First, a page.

The Founding of the
 Irish Association of 
Humanistic and Integrative 
Psychotherapy


Ger Murphy

Ger Murphy practices as a psychotherapist at the
 Creative Counselling Centre, Dun Laoghaire, having
 trained at the Minster Centre London in Humanistic and
 Integrative Psychotherapy.

The past months have been exciting ones in the development of humanistic and inte
grative psychotherapy in Ireland. We have seen the formal inauguration of the first 
professional body to represent practitioners of this section of psychotherapy. Like many
 such initiatives it has taken outside events to help to harness the energy required to initiate such a venture. In this case it was the evolving situation in Europe with regard to 
psychotherapy regulation (referred to elsewhere in Emmy van Deurzen Smith’s article
 in this issue) which created the context out of which IAHIP has emerged.

Psychotherapy in Ireland which has for years developed in a rather piecemeal fashion 
has found that, in order to have an input into discussions Europe-wide on the development of the profession, it needed to form a clear representative structure. This is
 currently taking place with the formation of the Irish Standing Conference for 
Psychotherapy. The ISCP is proposing a structure whereby the profession be divided 
along sectional lines based on the underlying theoretical model of practitioners. It has
 therefore been put forward to have five sections – Analytic, Behavioural, Constructivist,
 Family, and Humanistic and Integrative. Each section would assess, accredit and form a
 register of practitioners of those trained and practicing in this field of psychotherapy.

There have existed for some time training programmes in Humanistic and Integrative
 Psychotherapy in Ireland, ranging from the single method base of the Gestalt Centre to
 the integrative approach of the Creative Counselling Centre integrating Gestalt, Body
 Psychotherapy and Transpersonal Psychotherapy. However, these and other trainings,
 while qualifying graduates, have not undertaken an accreditation process (accreditation
 being seen as a renewable license to practice. Along with these there are a number of Humanistic and integrative Psychotherapists who have trained in England and the US.
 It is from this population mainly that the membership of the new Association are being
 drawn. Those eligible to apply for voting member status are those who have undertaken 
their own psychotherapy and have practiced as a humanistic and integrative psychother-
apist for a minimum of two years. There are now over 60 voting members in the
 Association. There are also a large number of associate members who, because of the
 incompleteness of their training/practice experience cannot become as yet voting members but who wish to be involved in the discussions on the development of the
 Association.

Members of the Association will only be accredited as full members when they have
 met accreditation standards. The ad hoc committee of the Association has drafted possible accreditation criteria which are undergoing discussion prior to adopting a firm set
 of criteria. The draft includes:

A. Personal psychotherapy of a minimum of 120 hours including not 
less than:


i) 60 hours individual one-way psychotherapy and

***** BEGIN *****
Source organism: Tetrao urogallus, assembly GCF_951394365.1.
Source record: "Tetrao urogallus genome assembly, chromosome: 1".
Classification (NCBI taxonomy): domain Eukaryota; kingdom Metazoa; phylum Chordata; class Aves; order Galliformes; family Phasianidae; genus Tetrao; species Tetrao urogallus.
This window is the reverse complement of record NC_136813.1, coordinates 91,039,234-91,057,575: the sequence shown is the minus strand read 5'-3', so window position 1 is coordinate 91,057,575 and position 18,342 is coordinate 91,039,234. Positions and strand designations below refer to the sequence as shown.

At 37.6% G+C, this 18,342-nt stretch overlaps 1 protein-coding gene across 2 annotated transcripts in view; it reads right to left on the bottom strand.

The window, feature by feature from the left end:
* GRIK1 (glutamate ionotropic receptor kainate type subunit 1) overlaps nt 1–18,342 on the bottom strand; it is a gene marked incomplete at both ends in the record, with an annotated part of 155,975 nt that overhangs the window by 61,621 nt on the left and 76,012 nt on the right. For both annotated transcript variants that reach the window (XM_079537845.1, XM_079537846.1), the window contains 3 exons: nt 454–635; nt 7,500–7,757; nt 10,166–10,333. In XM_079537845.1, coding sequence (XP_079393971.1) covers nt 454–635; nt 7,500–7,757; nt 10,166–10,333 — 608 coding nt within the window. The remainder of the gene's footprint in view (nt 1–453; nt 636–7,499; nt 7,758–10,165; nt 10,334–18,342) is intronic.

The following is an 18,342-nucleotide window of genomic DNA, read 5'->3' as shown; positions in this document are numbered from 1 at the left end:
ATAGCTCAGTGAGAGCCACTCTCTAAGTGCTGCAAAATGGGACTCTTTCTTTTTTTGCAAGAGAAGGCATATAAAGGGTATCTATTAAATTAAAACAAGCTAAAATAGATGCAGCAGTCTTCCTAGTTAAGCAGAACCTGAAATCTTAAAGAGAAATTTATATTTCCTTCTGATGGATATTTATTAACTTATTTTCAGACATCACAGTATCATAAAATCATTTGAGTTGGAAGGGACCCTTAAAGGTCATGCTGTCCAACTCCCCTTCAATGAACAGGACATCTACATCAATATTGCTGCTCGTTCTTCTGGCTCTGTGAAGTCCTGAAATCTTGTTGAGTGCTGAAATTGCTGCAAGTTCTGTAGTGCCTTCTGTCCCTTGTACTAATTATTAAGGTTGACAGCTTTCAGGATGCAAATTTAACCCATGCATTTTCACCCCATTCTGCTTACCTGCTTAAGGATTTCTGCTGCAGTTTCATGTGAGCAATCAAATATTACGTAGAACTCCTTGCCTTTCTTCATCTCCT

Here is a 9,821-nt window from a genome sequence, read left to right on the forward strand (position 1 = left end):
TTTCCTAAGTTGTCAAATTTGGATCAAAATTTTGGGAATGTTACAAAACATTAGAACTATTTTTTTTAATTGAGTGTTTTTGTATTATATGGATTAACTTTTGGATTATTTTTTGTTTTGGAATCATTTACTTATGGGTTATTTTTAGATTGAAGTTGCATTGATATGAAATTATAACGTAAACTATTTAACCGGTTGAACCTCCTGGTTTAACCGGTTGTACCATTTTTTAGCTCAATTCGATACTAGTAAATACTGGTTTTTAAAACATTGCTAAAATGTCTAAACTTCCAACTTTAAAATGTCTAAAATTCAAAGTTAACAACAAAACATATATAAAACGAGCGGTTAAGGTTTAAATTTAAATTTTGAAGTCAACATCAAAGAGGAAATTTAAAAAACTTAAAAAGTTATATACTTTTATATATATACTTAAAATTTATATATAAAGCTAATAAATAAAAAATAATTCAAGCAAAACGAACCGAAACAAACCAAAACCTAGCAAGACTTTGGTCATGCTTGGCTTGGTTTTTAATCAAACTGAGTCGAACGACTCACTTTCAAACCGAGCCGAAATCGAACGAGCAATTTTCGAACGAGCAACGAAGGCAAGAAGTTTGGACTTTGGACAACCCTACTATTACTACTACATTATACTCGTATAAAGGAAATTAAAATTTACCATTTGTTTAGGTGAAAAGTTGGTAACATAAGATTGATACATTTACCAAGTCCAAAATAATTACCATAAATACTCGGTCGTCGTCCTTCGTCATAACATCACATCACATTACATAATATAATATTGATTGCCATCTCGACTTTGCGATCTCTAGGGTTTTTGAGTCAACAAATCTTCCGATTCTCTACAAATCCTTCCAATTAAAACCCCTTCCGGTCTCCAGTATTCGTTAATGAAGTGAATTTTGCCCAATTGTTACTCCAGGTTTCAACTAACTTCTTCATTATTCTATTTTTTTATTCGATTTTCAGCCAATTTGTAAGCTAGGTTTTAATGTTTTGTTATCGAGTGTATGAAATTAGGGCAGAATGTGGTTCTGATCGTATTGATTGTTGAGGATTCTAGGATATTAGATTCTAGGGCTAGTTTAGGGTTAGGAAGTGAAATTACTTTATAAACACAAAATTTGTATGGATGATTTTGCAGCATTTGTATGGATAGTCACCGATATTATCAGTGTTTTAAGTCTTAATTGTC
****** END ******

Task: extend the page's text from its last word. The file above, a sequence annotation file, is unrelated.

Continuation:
ii) 60 hours group psychotherapy.


B. A training component of 150 hours of humanistic and integrative
 psychotherapy theory.


C. A practice component of 400 hours psychotherapeutic practice 
under supervision over a minimum of two years. Supervision to be 
at least on a fortnightly basis.


D. The training component to also include 200 hours learning in a
group context which would include a focus on skills development,
 peer practice and experiential training workshops.


Furthermore, accredited psychotherapists would:

a) abide by the Code of Ethics of the Association
b) present themselves for accreditation every five years

c) show commitment to on-going professional development
d) be committed to maintaining appropriate on-going support and 
supervision structures for example peer supervision.


Such criteria will also need to take account of the necessity of allowing for equivalence 
by practitioners of long standing or a ‘grandfather clause’ as it is so called.

It is important also that in deciding on accreditation standards we pay due attention 
to issues of quality of practice as well as quantity in terms of hours. This is of the utmost
 importance as we move towards regulation and when a focus on hours of training can 
seem to take precedence. I would suggest that the Association might look to systems of
 peer practice review initiated in other professions such as medicine etc. to ensure that 
we do not get diverted from this crucial issue of quality.

The Association has a great deal of work ahead in the years to come and already work
ing parties are set up to draw together the thinking on various issues such as the code of
 ethics. The work of the Association is now to be overseen by the executive committee
 which consists of the following people:

Kathy Cunningham, Martin Duffy, Donal Healy, Susan Lindsay, Una Maguire, Mary
 Montaut, Catherine Murray, Ger Murphy, Patrick Nolan, John O’Neill, Joan O’Leary,
 Mary Paula Walshe.

In conclusion I believe that although the impetus for the development of the
 Association has been an external one, this is but in the short term. The Association is
 also already beginning to meet an important networking need for members and will, I 
hope, also be of assistance in providing a forum for ongoing professional support and
 continued education to its members.